Alton Evening Telegraph from Alton, Illinois on August 10, 1960 · Page 1
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August 10, 1960

Alton Evening Telegraph from Alton, Illinois · Page 1

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Alton, Illinois
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Wednesday, August 10, 1960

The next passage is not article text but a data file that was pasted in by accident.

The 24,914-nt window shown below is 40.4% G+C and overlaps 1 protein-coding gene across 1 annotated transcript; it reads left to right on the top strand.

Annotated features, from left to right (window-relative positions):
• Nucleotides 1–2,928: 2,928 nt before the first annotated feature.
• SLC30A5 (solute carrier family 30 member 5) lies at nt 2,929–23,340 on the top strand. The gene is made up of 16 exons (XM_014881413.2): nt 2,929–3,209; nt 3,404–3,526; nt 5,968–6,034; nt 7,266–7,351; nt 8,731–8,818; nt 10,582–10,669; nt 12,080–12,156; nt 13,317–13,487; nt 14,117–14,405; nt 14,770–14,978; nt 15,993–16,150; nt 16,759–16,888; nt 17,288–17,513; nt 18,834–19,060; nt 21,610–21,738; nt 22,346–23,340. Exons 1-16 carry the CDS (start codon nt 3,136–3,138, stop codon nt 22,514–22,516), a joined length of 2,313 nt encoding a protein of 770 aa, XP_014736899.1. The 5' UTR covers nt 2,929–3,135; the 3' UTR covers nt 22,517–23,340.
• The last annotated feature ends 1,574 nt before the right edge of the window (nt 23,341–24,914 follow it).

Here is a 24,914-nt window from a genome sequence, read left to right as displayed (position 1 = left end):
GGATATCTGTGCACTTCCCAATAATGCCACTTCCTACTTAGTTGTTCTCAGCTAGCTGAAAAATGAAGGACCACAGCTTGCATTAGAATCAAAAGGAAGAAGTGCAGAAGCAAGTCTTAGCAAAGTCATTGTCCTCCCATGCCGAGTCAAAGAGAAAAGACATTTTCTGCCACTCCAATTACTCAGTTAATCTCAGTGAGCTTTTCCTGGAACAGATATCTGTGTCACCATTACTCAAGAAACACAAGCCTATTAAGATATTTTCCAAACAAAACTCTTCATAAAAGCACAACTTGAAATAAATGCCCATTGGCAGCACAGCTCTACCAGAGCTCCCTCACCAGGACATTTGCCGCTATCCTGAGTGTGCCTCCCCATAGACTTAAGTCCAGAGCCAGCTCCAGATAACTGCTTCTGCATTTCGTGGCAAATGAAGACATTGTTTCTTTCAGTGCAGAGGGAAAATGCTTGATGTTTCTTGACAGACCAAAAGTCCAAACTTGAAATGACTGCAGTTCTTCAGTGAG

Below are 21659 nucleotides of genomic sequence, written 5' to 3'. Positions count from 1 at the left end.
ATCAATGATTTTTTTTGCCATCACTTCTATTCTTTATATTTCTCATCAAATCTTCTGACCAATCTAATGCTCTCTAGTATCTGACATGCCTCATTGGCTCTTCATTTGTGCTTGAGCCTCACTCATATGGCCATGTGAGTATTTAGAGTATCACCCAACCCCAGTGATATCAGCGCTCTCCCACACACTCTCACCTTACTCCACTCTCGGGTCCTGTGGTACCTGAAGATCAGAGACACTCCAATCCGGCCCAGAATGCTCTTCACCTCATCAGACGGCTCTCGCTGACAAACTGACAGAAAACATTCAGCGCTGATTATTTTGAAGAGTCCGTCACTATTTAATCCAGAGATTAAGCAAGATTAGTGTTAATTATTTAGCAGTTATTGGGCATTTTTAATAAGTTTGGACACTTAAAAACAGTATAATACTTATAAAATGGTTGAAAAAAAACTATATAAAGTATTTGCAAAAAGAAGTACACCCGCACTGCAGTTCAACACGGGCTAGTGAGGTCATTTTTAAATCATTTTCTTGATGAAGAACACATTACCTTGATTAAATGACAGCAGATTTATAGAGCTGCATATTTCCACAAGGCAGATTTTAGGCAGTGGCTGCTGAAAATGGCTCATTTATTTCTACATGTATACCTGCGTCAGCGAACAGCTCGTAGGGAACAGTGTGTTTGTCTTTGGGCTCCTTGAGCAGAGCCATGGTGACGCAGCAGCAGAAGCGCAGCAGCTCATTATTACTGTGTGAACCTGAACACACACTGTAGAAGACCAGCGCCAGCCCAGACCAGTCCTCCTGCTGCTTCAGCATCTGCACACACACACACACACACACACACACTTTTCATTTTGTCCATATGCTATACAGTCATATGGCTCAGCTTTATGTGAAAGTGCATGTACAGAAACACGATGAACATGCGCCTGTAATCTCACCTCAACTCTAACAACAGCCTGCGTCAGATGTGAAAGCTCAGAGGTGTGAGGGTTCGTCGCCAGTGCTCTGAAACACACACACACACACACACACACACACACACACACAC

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ALTON EVENING TELEGRAPH MILD THURSDAY! Low 0% High W, Serving the Alton Community for Morr> Than 124 \ear* *** Established January 15, 1836. Vol. CXXV, No. 177 ALTON, ILL., WEDNESDAY, AUGUST 1(1 1960. 22 PAGES 5c Per Copy Member of The Associated PrcM Support Of Safety Plan Urged POLIO MOTHER KISSES RAM W Oiithrir Piersel research) analyst, division of traffic safe-) ty. for the State of Illinois, told) the Alton Traffic Safety Commission, city officials, ant! f.thers. Tuesday that citizen siip-i • port :«t the most important i * factor for a successful traffic program The Springfield man *-poke at a Motel Sliatlotd !!<• •.mil Ihiii ilv l!t."i$ UKV.I earned liy Allun <va« three point* hrl'iw tbr 1!I.")K report nl •10. A porffrt scoi r i". loo Pipr- >P! *;<i<l the lack of eleHeal hrlp uas onf (actor thai ieduced the! Alton score since f'vr'rythiri';i that Alton had done to improve thf traffic condition* wa* not! put on thr rcporl studied by the' National Safety f'ouneil. Piersel said Alton was evaluated with more than '200 other • cities ol comparable si/r The setting up of ;t tiviMic, commission, having a major engineering study made, increasing police vehicles in-1 creasing police officers, and mi-; yirovlng the street markings. have helpod Alton in its traffic program, Piersc) said. From 1956 to 1958. an average j o! 13 Alton persons were killed annually in traffic accidents.! Of these an average ol 4 were! m the city, lie said "It costs the city SL'.OOO.OOO a year for the persons killed." .said Pierspl This loss includes loss of earning power, medical and hospital expenses, tost of motor vehicle repair or replace- Program Recertified Rocertification of fhr Alton program for community improvement by the Housing and Home Kirnmcr: Agency clears the way for some important projects. City Mfin;tRer fJrahfim W; Watt said today ; Watt explained that the iecerti-1 lication would enable thc work on* the Kasl l-jnd urban renewal pro.j-' ect in continue, and would spur the beginning ol detailed planning • on the proposed He||»- street urban renew (i | project Recertification ol Hi< program came from thc office of Norman P. Mason, federal housing administrator. The rccertification means that Alton continues to remain i eligible for several t.vpes of federal assistance provided tor communities with renewal program, 1 ; by the Housing Act of 1954 j The reccrtification was based] on progress made by Alton during i the past year, Mason said. The city presently has the] Kast End renewal project inj planning, and has 250 units of! low-rent public housing under' management. During the past year Alton i approved thoroughfare, schools, jand park plans, and adopted a j /oning ordinance^ and subdivi- ' sion regulations "and has budgeted $12,125 for codes enforcement for 1960 From April, 19iju. through April, 1961. 120 housing units will be available for the esti- uii Hi" Loi-klia\ei.-P:it,ah section of the Great River road; mated 75 familief > expected to ment, and the cost of antomo-jare included in the .state call for Sept. 13, and the way should be I 1 * displaced from (heir homes bile insurance. ! cleared for Illinois' takeover of Clark Bridge here within an- by urban renewal or other gov-j , Piersel said driver education'other month, Chiei Hi«rma> Kngine»r H. R. Bartelsmeyer told prnment action. Low-rent public ~ . ': . , ... ...... 'll/"iltrinrr«»«i-l T1J A L-nfi4-ir-tn '"lOI Ike Says Congress Should Put Work Before Campaign NEW YOKK—Mrs. Ingeborg Cully, 34, paralyzed polio victim, lies in iron lung and kisses her six-pound, M-ounce daughter at New York's Bellevue Hospital today. Sgt. John Cully, 39, holds his daughter, named Dolores, who was born yesterday. The birth was the first "iron lung delivery'" at Bellevue and the second such birth in the city's history. (AP Wire- photo) Bids on River Road Set for Sept. 13 takeover of Clark classes in the schools help re-j the Telegraph today. duce the number of accidents j Bartelsmeyer also straightened considerably. 'out a p0 j nl of discussion be- slate's He said in one city a four-j tween city authorities over his Bridge ua.s made \vith announce- week school was conducted forlrecent letter to City Manager ment of Missouri Highway Com-! persons who had been arrested I Graham Watt He said the state mission that it intended to re- tor traffic violations They j planned to proceed with two ap- pair the decking near Alton's end learned about the state trafficjproachcs to Die Clark Bridge which had shown some crack- laws and city regulations fromjf ro rn the Bcrni Highway in-'ing recently. a young man, who was friendly and who helped the people considerably. At the end of the four week session the violators were surprised that the young man was actually a traffic patrolman. housing and FHA section 221 . j, r , , , ... low-cost private housing are Additional progress toward the u . . . . , , ,. ,-T , De ' n K considered for reloca- j dependent of when or whether Bartelsmeyer said the Illinois the city selected the much-de- Highway Division had approved| c ' als bated inler-beltline traffic route'this procedure of the Missouri! tion purpuoses, city officials said. The Alton Human Relations Commission conducted a survey on human relations, one of the principal phases of which was a survey of housing, city offi- Feels Proposed Program Would Not Take Long By JACK BELL WASHINGTON (AP)—President Eisenhower said today it is a little bit silly for Democrats to contend it would lake many weeks to enact the legivSlative program he has proposed. Kisenhower told his first news not. He said he wasn't influenced LEAVES LEOPOLDVILLE EMBASSY througli the community Highway Commission. The nearly five-mile stretch of Meanwhile, Bartelsmeyer said, the McAdams Highway from ! thc Chicago Title & Trust Co. had Lockhaven to the Elsah-Piasa "promised" it would complete Chaufauqua dividing line now Piersel said within the next 10 years there will be 13 per „ . , cent more cars in the State of P aml fw Se P' 1? - Bartelsme.ver for minois. He said e%-en though I Kaid ' Alton has had an increase in ! The highway division had pre (ne en< * of thte month the is listed in thc bid call bein^ pre- titlc search it now is conducting ' ' Illinois Division of High- 1 population, it has not had an! v| ously announced it would de- increase in its traffic fatalities-.(finitely be in thc call He added that while adjust- s&ure y>, -g- j Get Local Project Jean Van den Bosch, right, Belgian ambassador to the Congo, leaves embassy in Leopoldville Tuesday to take plane from Brazzaville to Brussels. Standing guard are Swedish soldier, background, and Ghana trooper, left, member of U.N. emergency force. Van den Bosch was accused of fomenting unrest in the current Congo crisis and ordered to leave the country. (AP Wirephoto by radio from Brazzaville) Laos News Blackout In Effect way past Piasa Tool & Die Co. search is necessary to the state a clear title the bridge when it takes span. "I think this should open thejdinances to be disposed of by nd Illi-:City Council at its stated meet- jing tonight is another local im- Heading of a small grist of or- Lumumba Offers to Help UN In Belgian Pull-Out in Congo conference since July 6 that he thinks it is more important to the country for Congress to stay on the Job and pass legislation than to go home and campaign. One cannot simply say, Eisenhower continued, that politicking is more important than the nation's business. In a wide-ranging discussion of domestic and foreign issues, the President said among other things there are no signs now of any economic recession or depression ahead for the country. In thc international field, the BULLETIN LEOPOLDVILLE, the Con effort would be made to include new material to be used would in the '" tions . Passage of i the McAdams Highway section i merely fill the within the cirv on the October; bridEe Heckinc HP ^id I^IB, , ^ •„ ^ . i bid call ."'"ip- uecKing. He said lesis u j e( j W iJ] open the way for the! w "H. tr h , , . , (:onduc;ted by Missouri had shown Board of Local improvements to! Work to be contracted on the;there were no structural defects. Loekhaven-EJsab section due for; the heart of the sprawling Negro quarter of Leopoldville tonight and steel belmet- I A pacific note was sounded at I the same time in Katanga's cap- jital, Elisabethville, by Premier Tshombe an- Missouri had described the letting in September would in- 1 material as a mastic substance, By DAVID LANCASHIRE ! elude filling, grading, and revet- SAIGON, Viet Nam fAP)~A communications blackout today cloaked the situation in Laos, where a rebel army group seized me administrative capital Tuesday and proclaimed a neutralist policy for the isolated jungle kingdom repeatedly threatened by the Communists. Vientiane, the administrative capital, at last word was reported calm after an initial outburst of shooting that killed two persons. Pro-Western Premier Tiao Sam- sonith and his government were reported safe in Luang Prabung, the royal capital of King Sisavang Vathana, 100 miles north of Vien- ment protection against the river. and set the cost estimate at $2,500. seek a Citv Court order for nreo- * P ^ ' To Repair Clark Bridge Cracks Later This Month il I L L E T I N BRUSSELS, Belgium, iV— Congo Premier Patrice Lu- iiiumbu was seriously injured today by angry Africans in Lpopoldvllle, the Belgian radio special correspondent in Leopoldvllle said in a direct broadcast tonight. LEOPOLDVILLE, the Congo j (AP»— Premier Patrice Lumumba who has been threatening a lone- wolf invasion of rebellious Katanga province, offered today to help the United Nations get Belgian soldiers out of the Congo. Most are now concentrated in Katanga. In a letter to U. N. Secretary- j _ (ieniTal Dag Hammarskjold, Lu-, where they would detract from Another ordinance set tor en-.mumba said his government is at. aration of a special assessment.. Estimated cost is $79,518. Construction of the project is unlikely before next spring, it has been announced, because itj must await a start on the plan-' ned interceptor sewer on the' riverfront from the foot of! Grand avenue east to William.! The city has appropriated and holds in reserve a fund for • building this section of inter- One-vvay traffic during the,ditions is present, he added ceplor in advance of slab work daytime will be effective dur-j in^ the latter part of August on Clark Bridge when repairs will be made on the mysterious longitudinal cracks in the deck which developed only a few months alter the new i:on- ac- In concrete slabs, he said ; on the McAdams highway. Start cracks sometimes occur from normal shrinkage in hot weather. The cracks apparently will ing ol the sewer has had to await final action to set the alignment of the McAdams ex- Moise Tshombe. nounced he has marskjold that he is ready to negotiate with a U.N. envoy for the eventual entry of the U.N. force. Lumumba's government had tiu'eatened a general mobilization ior invasion of Katanga unless the U.N. force entered that secessionist province by the weekend. Information Minister Anicet Kashamura voiced the mobilization threat in an interview and i added: "We will enter Katanga alone." Whatever the weight of this declaration, officers of the U. N. force told newsmen they expect orders to move into Katanga before Saturday. Commanders of the 12,000-man U. N. force were cunlident a detachment will enter soon, and without any shooting. The diplomatic community and U. N. officials awaited the re- cabled Ham-j turn of Hammarskjold. probably not progress- further to a poinl' tens i°" within the city. DATA AT THE DAM s a.m. temperature Yesterday's loitay B8 1 High 84 ,low7l . fl ane crete floor was installed, Ali' airline flights to Vientiane cording to Roy M - Rucker, Mis-! were canceled, at least until souri district highway engineer.'^ Thursday. Telegraphic communi-! He said the time has not beenj cation \yas suspended. the operation of the Rucker reported. bridge, : actmen( tonight would ban 1 the disposal of the international i^ivi;^ stage beiov parking of vehicles on the south-j organization. .mVooi fii'". cracks< wai 'd s 'd e of Park drive from ~ ------ — —— • Pearl to Kasi drive. Precipitation U lirs. to K u ir None. Vientiane radio has given no news broadcasts since an initia outburst of rebel communicfues Tuesday. Diplomatic advices said (here was no doubt the rebels were in firm control of Vientiane. Unconfirmed reports said they posted a guard around the airport and erected^ roadblocks in the city. Rebel communiques announced the group would seek "friendly relations and a good neighbor policy with all countries who are BO desirous," and would "receive economic assistance from all countries without reservation." All foreign troops were asked to leave. This was directed at U.S. military advisers and another small group of French who have been training thc 30,000-niau Laotian army to resist Communist-led Pathet Lao rebels. Another rebel broadcast urged Americans and other foreigners to go about their work. A communi- que said all foreign property would be respected. There are 753 Americans in Laos, 261 of them connected with the U.S. military aid program. I | tests over a , wo momh jod A (hjl . d mcasurp se , on Uie j dehmtely scheduled but will lh probably be during the last 10 days of the month. The crack will be repaired at a cost ot about $2,500 in about five working days. There will be no night time obstruction, he added. Because the studies in ic contractor. Fruin-Colnon j agenda for third and final read- Contracting Co. of St. Louis has'ing is the utility tax ordinance, • not been held responsible department spokesman said. a'which by Council committee action has been s/ated for de-! Missouri Highway Department laboratory and the testing of the core samples taken from the bridge were inconclusive, he said, there is no indication of structural trouble or anything too serious. Apparently no radi A new resinous material with' lc!lt - , adhesive and tensile strength) A schedule of time limitations i iiia' w-i " ke use d to seal the cracks. Ion parking on the easterly side 1116 The work $1,800 Profit Reported In Benefit Horse Show cal departure from normal con- special bridge maintenance crew which works directly out ol State Highway Division Headquarters in Jefferson City, Rucker reported. The cracks which appeared in the new concrete floor after it be done by alol Slate Street near Hayner JNiixou, Kennedy Will Debate on TV NKW YORK (APi-Agiwim-nt ms been reached that Vice President Richard M. Nixon and Sen. John K. Kennedy should meet in ilve debate on television and radio, was installed for $669,000. with i Missouri and Illinois splitting the cost, are not visible to occupants of automobiles using the bridge. They were discover- 'ed by bridge inspectors. Most of TODAY'S CHUCKLE Living on,a budget is the same as living beyond your means, except that you have a record of it. 'O 1860. Central Features Corp.) the cracks arc stringwide- and thin are about about 15 Public Library would be set under a traffic ordinance amendment to be introduced tonight. The ordinance would set _'4- minute parking for two stalls immediately north of W. Fourth, and 2-hour parking for several within the next 40-foot to the north. The time limitations would be effective from 9 a.m. to 6 p.m excepting Sundays, A loial of $l,s:i7.8S uas the,family, and liis stand in, Clyde profit madeJrom the Alton Pol- Howdy, and their equipment and fees, $15,126.30: and salary paid Thursday, to see how he deals with Lumumba in carrying out the U. N. Security Council's new mandate to replace Belgian soldiers in Katanga with the U. N. force. Tshombe has conditionally assented. Tshombe, who blocked a scheduled entry of the U. N. force last Saturday with a threat of war, backed down Tuesday and offered conditions for them to enter the territory he has declared independent of Lumumba's central government in Leopoldville. Tshombe said the U.N. troops could only enter if none came from Communist or Communist- influenced countries and if the U.N. did not intervene in Katanga's internal affairs. Tshombe said his government retained the right lo bur anyone from Lumum- Ju's government from the prov- nce and that Katanga and U.N. ' J troops would jointly guard all j roads into the province. i The feeling in Elisabethville, the ; K u I a n g u capital, was thai 1 larntmurskjold would accept Tshombe's conditions in view of the latest Security Council resoJu- |lion promising lo keep hands off .the internal dispute. President said he had given no thought to having any personal conference with Soviet Premier Nikita S. Khrushchev if the latter comes to this country for the United Nations disarmament conference or the U.N. General Assembly session. Willing to Meet 'If Eisenhower said, however, that if he concluded any useful purpose could be served he would not hesitate lo meet with the Soviet Premier. Khrushchev hinted in an interview published in Pravda, the Sonet Communist newspaper, Tuesday that he might visit the U.N. In the domestic field, Eisenhower said that when he invites congressional members of both par ies to sit down with him soon he has no intention of lecturing them on how they should carry out their duties. He said he would explain the nternational situation as he sees t and report on some changes he has made in his own program. Eisenhower struck back at democratic crificism of his de- ense program and the 21-point egislative proposals he sent the Senate when it reconvened Monlay. Specifically, Eisenhower said, that he has not frozen 621 million | dollars in defense funds voted by Congress as charged by Lyndon B. Johnson of Texas, the Democratic vice-presidential nominee and Senate party leader. Funds to be Spent There is no reason to say, Eisenhower declared vigorously, that these funds will not be spent. The President said the Democratic Congress had cut his budget request l?i billion dollars but had added $1,100,000,000 for purposes he had not outlined. The rejuggling of this is not done in a few weeks, he added. He could not say, he continued, that the defense money had been frozen. He said it had not been put before him in any such terms. Eisenhower said that if Vice President Richard M. Nixon, the Republican presidential nominee, has any differences with him on the defense issue, Nixon has not made these known. The President said that so far as he is concerned he has no objection t o Nixon's having press conferences and saying what he by anybody except his advisers and his own judgment. The different atmosphere the Soviets have been creating made some changes necessary, he said, adding that it was all a matter of keeping the confidence of our allies and our own people. On other subjects, Eisenhower expressed these views: CONGO-The United States approves the resolution adopted by the U.N. Security Council and regards it as another step forward. This country welcomes the steps Belgium has taken to relieve tensions and hopes that through future cooperation the confidence of the Belgian and Congo people will be restored. BENSON—Secretary of Agriculture Ezra Taft Benson has been honest, forthright and courageous, the President said in response to a question as to whether he regretted keeping Benson in the Cabinet in the light of recent political developments. Defends Benson Benson plugged for Gov. Nelson A. Rockefeller of New York for the Republican presidential nomination. Nixon has said he does not see eye to eye with Benson on the farm program and is not consulting with the Cabinet member. Eisenhower said that to regret having had Benson working in the agriculture field would be almost a betrayal of his own views. CAMPAIGN — Eisenhower expressed belief the Nixon-Lodge ticket will go well in the South. He said he is willing to do everything he can to promote the ticket nationally but he is not so sure it would be a good thing for him to make partisan speeches. VETOES — Eisenhower was asked whether he would consult Nixon before rejecting or approving bills Congress passes. He replied that he has always kept Nixon fully informed. But he said that in the final analysis the decision he makes on any measure will have to be his own. Democrats' Contention 'Silly' CIVIL RIGHTS — It is just a little bit silly for Democrats to contend that he is bringing up new matter in what they propose to make a brief session of Congress. Eisenhower said he had first proposed in January as part of a general program the two- point civil rights bill killed by the Senate Tuesday. CUBA—If any Latin American government should come under the dominance of international communism and become a satellite, Eisenhower said this would cull for very definite action. He added however mat if someone might believe in a different form of government than we have and establish it freely, that would be a different matter. GOP PLATFORM—He doesn't think Vice President Nixon was appeasing Gov. Rockefeller when pleases. With a grin, he comment-1 the two agreed before the Repub- ed that Nixon's opponents cer-jlican convention on 14 points of ice Horse Show for this year. The amount was reported Tuesday evening to the board of di- rartors by Herman Wilkening, chairman of the horse show Total income from this year's show was $11,000 — including ticket sales, advertising, concessions. and donations. Bad weather during the two day show held down attendance, Wilkening said. to Otis Brown, manager of the show, $500. Additional money paid out for insurance, rental of tables and homes, show equipment, music, sound system, etc. it was reported. The board elected officers for 1%'1 and chairman. One or two of the past shows| and R re-elected Wilkening Herman T. Bunyum Brown were - - . ...... -..-., ..... „ ------ ,,-,, and on Fridays would continue I have been moiv profitable Sgt led co-chairmen. Mrs. Carol Utter- to fl p.m. | Edward Voumard. president ofi back was elfietcd treasurer and the 1 youth camp, said :MI ™ •'"""* aenn w »« «"««inches or so in length. The slab in which the cracks appeared extends over a span poured during favorable weather just prior to cold weather lust fall. The bridge floor nearer the Missouri side, poured under extreme sudden cold weather conditions is apparently in good shape. Inside Musts UD1TOHIAL . . . i The expenses incurred in put- 1 ^' 'ting on a sliuw of that nature, 10 WOKTB ..... p AC IS 14 HADIO £ TV . . I'AtJK l(j OU1TI AJtV . . . PAUK 17 BIAKKUTS .... PAGiS 17 COMICS ..... f»AGIS U board will meet the .second take a considerable amount of I money oul of Hie profits, the j hoard (old Hie Telegraph. Some of the more costly items are|>' ea1 ' around, listed as follows: pri/.e money, Si 1,93J; concessions, $585. advertising and programs, $1,458.25; trophies and ribbons, $360; travel for Hint Walker, his season Tuesday of each month from now until the 1961 show. It will be (he first time the board will meet all I Voumurcl told the boaixl about the program of the camp and Invited them to come to the camp at any time during the camping Municipal Bund Concert Program Thursday, Public School Stadium, 8 p.m.; Sunday, Rock Spring Park, 8 p.m. James Williams, vocal soloist. Jean McCormick, director: George Loveless, mun- ugpr. March "(iloriu" ....... Losey Tango "Girl in Satin" ____ ' ............ Anderson Mai oh "Herbert L. Clarke'*. Triumphal" .......... Boyer Vocal solo, "On the Roud to Maiuiahiy" .......... Spooks James Williams March "Charier Oak" ...... Half-hour concert by Alton Senior High School Bund. March "Billboard." Combined Municipal and High School Bundb. Boyd Marsh, director. La- tainly speak out. Eisenhower added that he thinks that when Nixon talks, the vice president will be saying the same thing the President does except for minute details. No About I''iu'c ; which many subseojiently were incorporated in the party platform. LAOS—The government has been trying to get details about the military coup there but has ; learned very little about it thus Eisenhower was asked whether j fur. his recent moves to strengthen j AID—Eisenhower said the 600- the U.S. military posture represented an about face on his part. 'Hie President replied with some vehemence tluit they did million-dollar program of Latin- American aid that he has proposed is aimed primarily at lifting living standards in this area. 44 Permits for Repair OfStoriiiDainagesIssued 448; and five tor demolitions. Aggregate estimated cost of all wholly new construction thus far this year, the report states, is $2,150,159. Construction in July included: Building permits issued id Alton during July included 44 for repairs of damages inflicted by the June 30 storm in Alton. The cost of repairs on the 44 permits amounted to $22,043. One permit was issued tor the!Hospital, $130,000; two oommar- remodding of St. Anthony's Hos-jcial structures, $5,500; 5 new pitol estimated to cost $130,000. residences, $60,500; 3 residential The report of James G. Bennett, chief city building inspector, lists 109 building permits in July for work aggregating an estimated $254,837. New construction amounted to $210,614; remodeling and repairs to S44.223. In addition, seven permits wan> Issiwd for sign*, ft.. additions, $8,874; U garages, $8, 340; 31 residential repair and remodeling (separate from the 44 permits issued for storm damages). The aumbei* of (termite toued this year to date is 531, and te»t year at tfae same time tne total wan 981 9